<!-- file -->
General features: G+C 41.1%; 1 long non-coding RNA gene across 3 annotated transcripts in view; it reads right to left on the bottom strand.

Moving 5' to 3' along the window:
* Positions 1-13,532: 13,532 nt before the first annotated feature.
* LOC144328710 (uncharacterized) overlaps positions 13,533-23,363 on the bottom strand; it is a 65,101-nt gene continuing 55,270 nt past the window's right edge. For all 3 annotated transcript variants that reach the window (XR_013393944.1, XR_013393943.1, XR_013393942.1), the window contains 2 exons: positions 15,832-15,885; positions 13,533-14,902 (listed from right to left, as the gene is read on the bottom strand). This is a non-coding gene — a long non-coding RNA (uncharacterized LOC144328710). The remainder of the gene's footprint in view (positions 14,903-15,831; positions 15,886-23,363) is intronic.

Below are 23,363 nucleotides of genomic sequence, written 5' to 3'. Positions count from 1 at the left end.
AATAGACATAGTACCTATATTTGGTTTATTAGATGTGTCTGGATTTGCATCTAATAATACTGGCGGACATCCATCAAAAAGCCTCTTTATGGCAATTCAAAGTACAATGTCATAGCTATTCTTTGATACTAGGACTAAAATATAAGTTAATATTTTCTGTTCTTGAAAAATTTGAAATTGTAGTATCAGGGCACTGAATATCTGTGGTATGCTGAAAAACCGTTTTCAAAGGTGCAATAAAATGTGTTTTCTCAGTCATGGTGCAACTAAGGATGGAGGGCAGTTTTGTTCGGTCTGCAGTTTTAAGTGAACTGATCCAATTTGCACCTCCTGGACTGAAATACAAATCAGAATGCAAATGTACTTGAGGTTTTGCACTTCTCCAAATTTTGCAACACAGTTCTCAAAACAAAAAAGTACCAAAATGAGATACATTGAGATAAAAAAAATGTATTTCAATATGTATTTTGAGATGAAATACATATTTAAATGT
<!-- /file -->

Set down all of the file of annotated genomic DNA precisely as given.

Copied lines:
General features: G+C 41.1%; 1 long non-coding RNA gene across 3 annotated transcripts in view; it reads right to left on the bottom strand.

Moving 5' to 3' along the window:
* Positions 1-13,532: 13,532 nt before the first annotated feature.
* LOC144328710 (uncharacterized) overlaps positions 13,533-23,363 on the bottom strand; it is a 65,101-nt gene continuing 55,270 nt past the window's right edge. For all 3 annotated transcript variants that reach the window (XR_013393944.1, XR_013393943.1, XR_013393942.1), the window contains 2 exons: positions 15,832-15,885; positions 13,533-14,902 (listed from right to left, as the gene is read on the bottom strand). This is a non-coding gene — a long non-coding RNA (uncharacterized LOC144328710). The remainder of the gene's footprint in view (positions 14,903-15,831; positions 15,886-23,363) is intronic.

Below are 23,363 nucleotides of genomic sequence, written 5' to 3'. Positions count from 1 at the left end.
AATAGACATAGTACCTATATTTGGTTTATTAGATGTGTCTGGATTTGCATCTAATAATACTGGCGGACATCCATCAAAAAGCCTCTTTATGGCAATTCAAAGTACAATGTCATAGCTATTCTTTGATACTAGGACTAAAATATAAGTTAATATTTTCTGTTCTTGAAAAATTTGAAATTGTAGTATCAGGGCACTGAATATCTGTGGTATGCTGAAAAACCGTTTTCAAAGGTGCAATAAAATGTGTTTTCTCAGTCATGGTGCAACTAAGGATGGAGGGCAGTTTTGTTCGGTCTGCAGTTTTAAGTGAACTGATCCAATTTGCACCTCCTGGACTGAAATACAAATCAGAATGCAAATGTACTTGAGGTTTTGCACTTCTCCAAATTTTGCAACACAGTTCTCAAAACAAAAAAGTACCAAAATGAGATACATTGAGATAAAAAAAATGTATTTCAATATGTATTTTGAGATGAAATACATATTTAAATGT